Health knowledge made personal
Join this community!
› Share page:
Go
Search posts:

Was My Sexual Abuse My Fault?

Posted Nov 15 2012 12:26pm

Male sexual abuse manchester We are living through something of a witch-hunt these days.  Men are being accused of sexual abuse, often going back decades, and it doesn’t seem to matter whether there is evidence or not to support it.  The recent shoddy journalism at the BBC does victims of sexual abuse no favours at all.  It simply reestablishes the myth that victims should not be believed.

What is helpful about the current interest in sexual abuse, however, is that the historic abuse of boys is increasingly being recognized and documented.  For generations the mainstream charities supporting victims of sexual abuse refused to take on male cases as a political position.  Victims of male sexual abuse were not only disbelieved by the state, but were silenced by the charities that claimed to support survivors.

If male sexual abuse survivors found the public space unhelpful, the internal psychological space was often worse.  Boys who are sexually abused sometimes get an erection.  Boys who are sexually abused sometimes collude with the abuse as a way of coping with it.  Boys who are sexually abused are sometimes also genuinely sexually curious about the activities of the abuser?  What does this mean?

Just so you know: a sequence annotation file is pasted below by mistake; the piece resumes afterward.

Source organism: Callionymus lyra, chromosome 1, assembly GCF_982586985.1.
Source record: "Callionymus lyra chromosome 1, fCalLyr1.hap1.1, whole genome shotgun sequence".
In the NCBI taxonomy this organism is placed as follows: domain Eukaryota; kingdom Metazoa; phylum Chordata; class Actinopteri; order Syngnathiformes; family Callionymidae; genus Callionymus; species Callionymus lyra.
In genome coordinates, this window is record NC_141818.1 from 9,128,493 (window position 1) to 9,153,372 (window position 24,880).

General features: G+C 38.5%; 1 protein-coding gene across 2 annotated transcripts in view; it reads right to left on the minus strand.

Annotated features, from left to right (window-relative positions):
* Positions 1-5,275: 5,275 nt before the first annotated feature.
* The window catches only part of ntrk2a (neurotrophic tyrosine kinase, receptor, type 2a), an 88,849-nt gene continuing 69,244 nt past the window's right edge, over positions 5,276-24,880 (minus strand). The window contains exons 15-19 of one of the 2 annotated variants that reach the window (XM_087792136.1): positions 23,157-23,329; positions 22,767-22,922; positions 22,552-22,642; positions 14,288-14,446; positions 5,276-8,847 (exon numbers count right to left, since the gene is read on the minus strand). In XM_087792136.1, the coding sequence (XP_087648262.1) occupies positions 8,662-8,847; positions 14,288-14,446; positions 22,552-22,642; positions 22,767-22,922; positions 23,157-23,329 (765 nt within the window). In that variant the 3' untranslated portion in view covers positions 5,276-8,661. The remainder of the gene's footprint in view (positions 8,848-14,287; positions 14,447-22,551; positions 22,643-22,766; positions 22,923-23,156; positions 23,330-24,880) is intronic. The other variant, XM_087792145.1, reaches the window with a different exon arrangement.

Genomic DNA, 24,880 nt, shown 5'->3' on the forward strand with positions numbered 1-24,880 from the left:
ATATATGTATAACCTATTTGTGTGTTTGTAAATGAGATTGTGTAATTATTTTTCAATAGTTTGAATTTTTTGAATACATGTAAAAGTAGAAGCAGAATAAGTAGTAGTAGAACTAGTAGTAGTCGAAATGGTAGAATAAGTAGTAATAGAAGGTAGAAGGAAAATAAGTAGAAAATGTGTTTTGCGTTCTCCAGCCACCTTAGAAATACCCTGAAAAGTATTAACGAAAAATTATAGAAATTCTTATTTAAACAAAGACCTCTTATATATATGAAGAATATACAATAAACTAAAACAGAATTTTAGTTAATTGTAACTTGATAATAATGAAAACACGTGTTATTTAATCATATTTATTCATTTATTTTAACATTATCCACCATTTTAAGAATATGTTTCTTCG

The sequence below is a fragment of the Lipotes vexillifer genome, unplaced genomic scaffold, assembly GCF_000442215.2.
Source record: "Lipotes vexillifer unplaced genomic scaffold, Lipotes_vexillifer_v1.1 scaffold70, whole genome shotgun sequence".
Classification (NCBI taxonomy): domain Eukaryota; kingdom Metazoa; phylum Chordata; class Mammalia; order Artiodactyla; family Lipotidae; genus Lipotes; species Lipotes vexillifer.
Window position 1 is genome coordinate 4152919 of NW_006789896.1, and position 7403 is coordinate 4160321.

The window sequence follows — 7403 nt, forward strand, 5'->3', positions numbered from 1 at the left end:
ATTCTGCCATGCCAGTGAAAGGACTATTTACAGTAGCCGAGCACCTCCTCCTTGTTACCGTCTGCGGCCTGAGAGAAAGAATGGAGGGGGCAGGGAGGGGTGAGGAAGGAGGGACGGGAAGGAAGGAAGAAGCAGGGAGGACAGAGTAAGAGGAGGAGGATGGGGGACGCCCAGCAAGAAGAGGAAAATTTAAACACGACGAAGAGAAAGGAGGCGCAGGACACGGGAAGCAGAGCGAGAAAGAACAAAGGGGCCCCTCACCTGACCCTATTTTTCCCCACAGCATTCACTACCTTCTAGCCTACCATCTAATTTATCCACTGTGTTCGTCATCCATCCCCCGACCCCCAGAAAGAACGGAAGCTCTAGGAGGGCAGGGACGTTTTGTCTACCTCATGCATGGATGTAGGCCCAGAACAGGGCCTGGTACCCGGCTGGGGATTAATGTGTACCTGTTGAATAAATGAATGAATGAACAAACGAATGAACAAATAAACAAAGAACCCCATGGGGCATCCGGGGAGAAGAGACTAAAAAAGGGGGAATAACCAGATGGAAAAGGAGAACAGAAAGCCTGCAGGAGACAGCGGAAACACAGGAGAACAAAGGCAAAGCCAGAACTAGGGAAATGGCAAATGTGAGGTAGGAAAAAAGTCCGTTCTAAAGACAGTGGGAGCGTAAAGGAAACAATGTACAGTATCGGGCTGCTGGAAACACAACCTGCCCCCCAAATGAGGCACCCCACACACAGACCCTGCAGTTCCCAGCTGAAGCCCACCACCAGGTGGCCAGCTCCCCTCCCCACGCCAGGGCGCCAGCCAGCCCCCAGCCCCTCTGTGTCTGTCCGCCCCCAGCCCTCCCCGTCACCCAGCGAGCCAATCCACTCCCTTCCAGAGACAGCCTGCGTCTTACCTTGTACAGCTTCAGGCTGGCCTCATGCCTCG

For boys who are sexually abused they are sometimes deeply tormented about their own culpability in their own abuse.  As a consequence they are often tormented about what this means about their sexuality, and their masculinity.  The result:  many boys simply shut down the trauma, burry it, and suffer in silence through adult life: they experience shame, guilt and flashbacks … in silence.  Many men don’t even tell their wives of their ordeal.

My position is clear.  Adults should not interfere in the developing sexuality of children.  If they do, they are culpable of a criminal offence and should be punished by the law.  The fact that abusers are skilled at manipulating young boys minds means that the abuse is not just physical, but it psychological, and often enduring.

If you were abused as a child and are still tormented by what this means, you are entitled to sympathetic support.  I understand that you may never wish to pursue your abuser through the courts, but you may still need to talk through your experience, be believed, honestly confront your own perceived culpability, and put this demon to bed.

Fortunately dedicated male survivor organisations are starting to appear.  Try survivorsuk.org who offer a confidential helpline and some great information.

 


Dr Phil Tyson is a Men's Psychotherapist based in Manchester in the UK.  He offers:



Post a comment
Write a comment:

Related Searches